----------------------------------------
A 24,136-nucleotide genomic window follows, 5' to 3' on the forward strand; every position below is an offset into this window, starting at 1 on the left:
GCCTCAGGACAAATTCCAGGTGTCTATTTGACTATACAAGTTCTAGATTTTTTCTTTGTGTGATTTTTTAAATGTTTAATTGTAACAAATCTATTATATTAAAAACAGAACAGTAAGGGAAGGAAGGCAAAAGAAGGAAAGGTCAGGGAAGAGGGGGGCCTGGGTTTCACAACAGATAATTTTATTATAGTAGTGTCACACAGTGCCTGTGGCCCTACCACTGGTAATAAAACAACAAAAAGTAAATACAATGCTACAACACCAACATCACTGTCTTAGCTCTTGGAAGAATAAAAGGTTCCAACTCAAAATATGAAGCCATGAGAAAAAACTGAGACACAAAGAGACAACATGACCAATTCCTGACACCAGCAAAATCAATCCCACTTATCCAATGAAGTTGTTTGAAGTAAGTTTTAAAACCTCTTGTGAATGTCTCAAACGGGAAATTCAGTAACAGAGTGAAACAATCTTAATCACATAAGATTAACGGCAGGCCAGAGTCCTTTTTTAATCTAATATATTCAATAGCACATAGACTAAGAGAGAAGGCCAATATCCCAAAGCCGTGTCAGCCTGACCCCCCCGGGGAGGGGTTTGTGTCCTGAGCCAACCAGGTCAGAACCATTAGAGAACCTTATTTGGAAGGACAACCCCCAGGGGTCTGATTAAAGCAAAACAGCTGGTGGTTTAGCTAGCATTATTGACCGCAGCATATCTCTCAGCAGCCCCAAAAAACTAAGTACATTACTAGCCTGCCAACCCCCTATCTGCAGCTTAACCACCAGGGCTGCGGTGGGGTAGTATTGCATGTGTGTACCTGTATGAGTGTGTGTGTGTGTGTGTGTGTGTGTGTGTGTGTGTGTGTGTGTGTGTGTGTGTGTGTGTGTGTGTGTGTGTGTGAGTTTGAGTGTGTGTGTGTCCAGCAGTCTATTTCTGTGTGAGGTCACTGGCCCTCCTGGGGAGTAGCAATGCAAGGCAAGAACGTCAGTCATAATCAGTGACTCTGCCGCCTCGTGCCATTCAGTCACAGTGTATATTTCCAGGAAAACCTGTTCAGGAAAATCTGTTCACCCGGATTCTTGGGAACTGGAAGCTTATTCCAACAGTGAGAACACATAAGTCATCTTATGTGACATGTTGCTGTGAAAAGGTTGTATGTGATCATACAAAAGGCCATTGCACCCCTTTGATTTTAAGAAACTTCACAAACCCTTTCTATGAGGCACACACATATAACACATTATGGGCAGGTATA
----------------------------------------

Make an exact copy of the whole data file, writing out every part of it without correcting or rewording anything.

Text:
A 24,136-nucleotide genomic window follows, 5' to 3' on the forward strand; every position below is an offset into this window, starting at 1 on the left:
GCCTCAGGACAAATTCCAGGTGTCTATTTGACTATACAAGTTCTAGATTTTTTCTTTGTGTGATTTTTTAAATGTTTAATTGTAACAAATCTATTATATTAAAAACAGAACAGTAAGGGAAGGAAGGCAAAAGAAGGAAAGGTCAGGGAAGAGGGGGGCCTGGGTTTCACAACAGATAATTTTATTATAGTAGTGTCACACAGTGCCTGTGGCCCTACCACTGGTAATAAAACAACAAAAAGTAAATACAATGCTACAACACCAACATCACTGTCTTAGCTCTTGGAAGAATAAAAGGTTCCAACTCAAAATATGAAGCCATGAGAAAAAACTGAGACACAAAGAGACAACATGACCAATTCCTGACACCAGCAAAATCAATCCCACTTATCCAATGAAGTTGTTTGAAGTAAGTTTTAAAACCTCTTGTGAATGTCTCAAACGGGAAATTCAGTAACAGAGTGAAACAATCTTAATCACATAAGATTAACGGCAGGCCAGAGTCCTTTTTTAATCTAATATATTCAATAGCACATAGACTAAGAGAGAAGGCCAATATCCCAAAGCCGTGTCAGCCTGACCCCCCCGGGGAGGGGTTTGTGTCCTGAGCCAACCAGGTCAGAACCATTAGAGAACCTTATTTGGAAGGACAACCCCCAGGGGTCTGATTAAAGCAAAACAGCTGGTGGTTTAGCTAGCATTATTGACCGCAGCATATCTCTCAGCAGCCCCAAAAAACTAAGTACATTACTAGCCTGCCAACCCCCTATCTGCAGCTTAACCACCAGGGCTGCGGTGGGGTAGTATTGCATGTGTGTACCTGTATGAGTGTGTGTGTGTGTGTGTGTGTGTGTGTGTGTGTGTGTGTGTGTGTGTGTGTGTGTGTGTGTGTGTGTGTGTGTGAGTTTGAGTGTGTGTGTGTCCAGCAGTCTATTTCTGTGTGAGGTCACTGGCCCTCCTGGGGAGTAGCAATGCAAGGCAAGAACGTCAGTCATAATCAGTGACTCTGCCGCCTCGTGCCATTCAGTCACAGTGTATATTTCCAGGAAAACCTGTTCAGGAAAATCTGTTCACCCGGATTCTTGGGAACTGGAAGCTTATTCCAACAGTGAGAACACATAAGTCATCTTATGTGACATGTTGCTGTGAAAAGGTTGTATGTGATCATACAAAAGGCCATTGCACCCCTTTGATTTTAAGAAACTTCACAAACCCTTTCTATGAGGCACACACATATAACACATTATGGGCAGGTATA